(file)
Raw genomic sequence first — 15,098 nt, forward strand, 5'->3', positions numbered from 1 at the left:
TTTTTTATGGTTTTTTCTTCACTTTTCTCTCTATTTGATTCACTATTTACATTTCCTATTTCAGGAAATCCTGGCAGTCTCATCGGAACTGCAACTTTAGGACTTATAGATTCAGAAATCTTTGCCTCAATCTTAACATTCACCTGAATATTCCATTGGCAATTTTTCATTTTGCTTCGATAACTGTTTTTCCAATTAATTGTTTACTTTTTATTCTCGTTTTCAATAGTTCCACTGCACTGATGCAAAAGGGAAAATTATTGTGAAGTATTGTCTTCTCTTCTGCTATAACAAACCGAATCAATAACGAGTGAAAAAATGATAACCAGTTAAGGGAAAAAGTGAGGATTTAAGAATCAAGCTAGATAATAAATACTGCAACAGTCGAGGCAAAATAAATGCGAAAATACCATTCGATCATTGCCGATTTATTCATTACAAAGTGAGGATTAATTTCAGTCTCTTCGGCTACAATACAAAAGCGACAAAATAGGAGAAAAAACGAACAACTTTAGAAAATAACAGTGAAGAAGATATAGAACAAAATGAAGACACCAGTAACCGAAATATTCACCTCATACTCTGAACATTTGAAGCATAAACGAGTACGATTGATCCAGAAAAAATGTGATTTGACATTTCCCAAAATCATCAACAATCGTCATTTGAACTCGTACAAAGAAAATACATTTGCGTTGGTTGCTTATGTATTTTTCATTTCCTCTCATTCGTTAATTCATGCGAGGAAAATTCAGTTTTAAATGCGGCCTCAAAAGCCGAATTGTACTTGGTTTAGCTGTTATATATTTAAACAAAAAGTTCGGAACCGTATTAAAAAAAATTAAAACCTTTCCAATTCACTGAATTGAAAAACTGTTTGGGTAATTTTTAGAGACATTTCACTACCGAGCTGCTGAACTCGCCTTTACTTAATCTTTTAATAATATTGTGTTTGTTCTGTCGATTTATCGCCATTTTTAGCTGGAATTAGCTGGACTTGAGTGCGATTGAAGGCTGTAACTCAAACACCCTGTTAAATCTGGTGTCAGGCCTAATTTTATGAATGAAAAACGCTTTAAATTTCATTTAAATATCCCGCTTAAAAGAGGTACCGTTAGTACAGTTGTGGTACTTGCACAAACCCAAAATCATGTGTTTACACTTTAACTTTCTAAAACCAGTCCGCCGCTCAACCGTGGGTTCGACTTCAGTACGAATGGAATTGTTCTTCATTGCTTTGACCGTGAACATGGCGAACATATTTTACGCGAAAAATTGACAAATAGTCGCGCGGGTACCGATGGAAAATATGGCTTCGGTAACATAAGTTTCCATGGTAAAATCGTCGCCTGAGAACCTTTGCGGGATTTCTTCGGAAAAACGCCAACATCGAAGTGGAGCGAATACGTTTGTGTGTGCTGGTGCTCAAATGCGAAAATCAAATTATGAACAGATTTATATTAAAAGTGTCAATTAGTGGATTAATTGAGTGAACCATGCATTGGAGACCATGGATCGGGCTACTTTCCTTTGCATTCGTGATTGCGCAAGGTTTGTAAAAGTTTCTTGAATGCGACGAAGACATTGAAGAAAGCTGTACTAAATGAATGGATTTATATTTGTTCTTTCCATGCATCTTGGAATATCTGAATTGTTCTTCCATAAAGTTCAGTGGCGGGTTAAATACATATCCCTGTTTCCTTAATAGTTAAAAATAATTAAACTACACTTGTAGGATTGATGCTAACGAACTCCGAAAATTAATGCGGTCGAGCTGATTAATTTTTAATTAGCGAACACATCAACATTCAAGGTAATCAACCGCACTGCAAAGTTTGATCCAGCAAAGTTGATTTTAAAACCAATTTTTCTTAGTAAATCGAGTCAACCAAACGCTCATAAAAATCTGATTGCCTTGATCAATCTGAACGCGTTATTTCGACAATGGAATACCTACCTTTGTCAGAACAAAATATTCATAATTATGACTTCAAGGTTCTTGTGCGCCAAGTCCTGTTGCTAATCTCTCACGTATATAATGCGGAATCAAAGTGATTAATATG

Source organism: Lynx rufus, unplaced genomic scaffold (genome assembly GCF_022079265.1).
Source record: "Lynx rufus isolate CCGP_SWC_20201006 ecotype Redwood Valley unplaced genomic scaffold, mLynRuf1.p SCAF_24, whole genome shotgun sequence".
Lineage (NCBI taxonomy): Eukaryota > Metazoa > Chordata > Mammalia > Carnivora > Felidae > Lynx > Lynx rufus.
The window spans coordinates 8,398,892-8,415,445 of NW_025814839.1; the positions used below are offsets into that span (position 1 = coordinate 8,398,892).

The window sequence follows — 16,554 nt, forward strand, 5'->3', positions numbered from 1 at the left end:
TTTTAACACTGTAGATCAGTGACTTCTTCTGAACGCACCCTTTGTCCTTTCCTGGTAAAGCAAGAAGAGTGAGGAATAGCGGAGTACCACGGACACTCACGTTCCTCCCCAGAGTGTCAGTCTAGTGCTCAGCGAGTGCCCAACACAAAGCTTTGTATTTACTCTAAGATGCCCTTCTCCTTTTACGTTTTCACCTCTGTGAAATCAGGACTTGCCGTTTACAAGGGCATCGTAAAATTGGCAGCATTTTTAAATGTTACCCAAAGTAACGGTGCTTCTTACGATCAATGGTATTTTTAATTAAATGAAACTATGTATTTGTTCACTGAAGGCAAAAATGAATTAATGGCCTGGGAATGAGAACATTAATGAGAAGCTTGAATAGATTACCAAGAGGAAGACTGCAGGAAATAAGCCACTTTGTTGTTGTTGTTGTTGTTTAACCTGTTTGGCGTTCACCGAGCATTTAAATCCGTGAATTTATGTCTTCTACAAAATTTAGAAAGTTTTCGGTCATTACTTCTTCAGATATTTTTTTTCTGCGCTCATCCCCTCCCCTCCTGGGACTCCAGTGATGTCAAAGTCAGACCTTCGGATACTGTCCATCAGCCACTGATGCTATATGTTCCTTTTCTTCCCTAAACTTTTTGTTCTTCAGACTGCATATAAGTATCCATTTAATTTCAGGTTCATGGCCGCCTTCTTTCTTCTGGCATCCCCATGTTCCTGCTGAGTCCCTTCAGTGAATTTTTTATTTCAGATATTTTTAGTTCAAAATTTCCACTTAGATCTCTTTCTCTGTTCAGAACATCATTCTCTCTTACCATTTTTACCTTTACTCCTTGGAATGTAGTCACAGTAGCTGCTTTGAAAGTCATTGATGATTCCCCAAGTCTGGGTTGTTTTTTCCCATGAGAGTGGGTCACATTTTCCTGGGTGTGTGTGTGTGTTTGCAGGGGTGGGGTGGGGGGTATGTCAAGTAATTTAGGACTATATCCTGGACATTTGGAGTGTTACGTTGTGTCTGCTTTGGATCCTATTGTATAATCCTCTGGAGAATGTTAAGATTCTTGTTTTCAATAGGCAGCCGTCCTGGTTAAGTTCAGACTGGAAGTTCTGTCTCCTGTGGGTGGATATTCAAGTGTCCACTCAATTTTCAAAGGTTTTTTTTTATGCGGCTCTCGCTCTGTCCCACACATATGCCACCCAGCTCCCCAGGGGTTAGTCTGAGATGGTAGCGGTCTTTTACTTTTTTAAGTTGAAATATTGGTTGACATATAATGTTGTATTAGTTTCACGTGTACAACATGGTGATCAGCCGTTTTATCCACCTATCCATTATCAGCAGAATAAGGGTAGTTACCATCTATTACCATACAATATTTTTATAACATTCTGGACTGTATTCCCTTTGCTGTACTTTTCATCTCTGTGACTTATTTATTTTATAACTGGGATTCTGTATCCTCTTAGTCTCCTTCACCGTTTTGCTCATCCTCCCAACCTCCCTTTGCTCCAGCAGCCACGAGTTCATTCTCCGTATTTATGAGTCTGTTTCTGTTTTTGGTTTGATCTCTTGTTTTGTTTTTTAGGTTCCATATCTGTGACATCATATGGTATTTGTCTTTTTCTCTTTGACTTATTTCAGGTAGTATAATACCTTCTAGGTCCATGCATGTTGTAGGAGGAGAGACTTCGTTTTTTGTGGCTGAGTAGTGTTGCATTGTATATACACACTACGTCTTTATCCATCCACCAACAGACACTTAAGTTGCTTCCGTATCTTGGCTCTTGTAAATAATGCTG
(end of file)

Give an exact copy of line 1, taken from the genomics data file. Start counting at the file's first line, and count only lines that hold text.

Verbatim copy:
Raw genomic sequence first — 15,098 nt, forward strand, 5'->3', positions numbered from 1 at the left: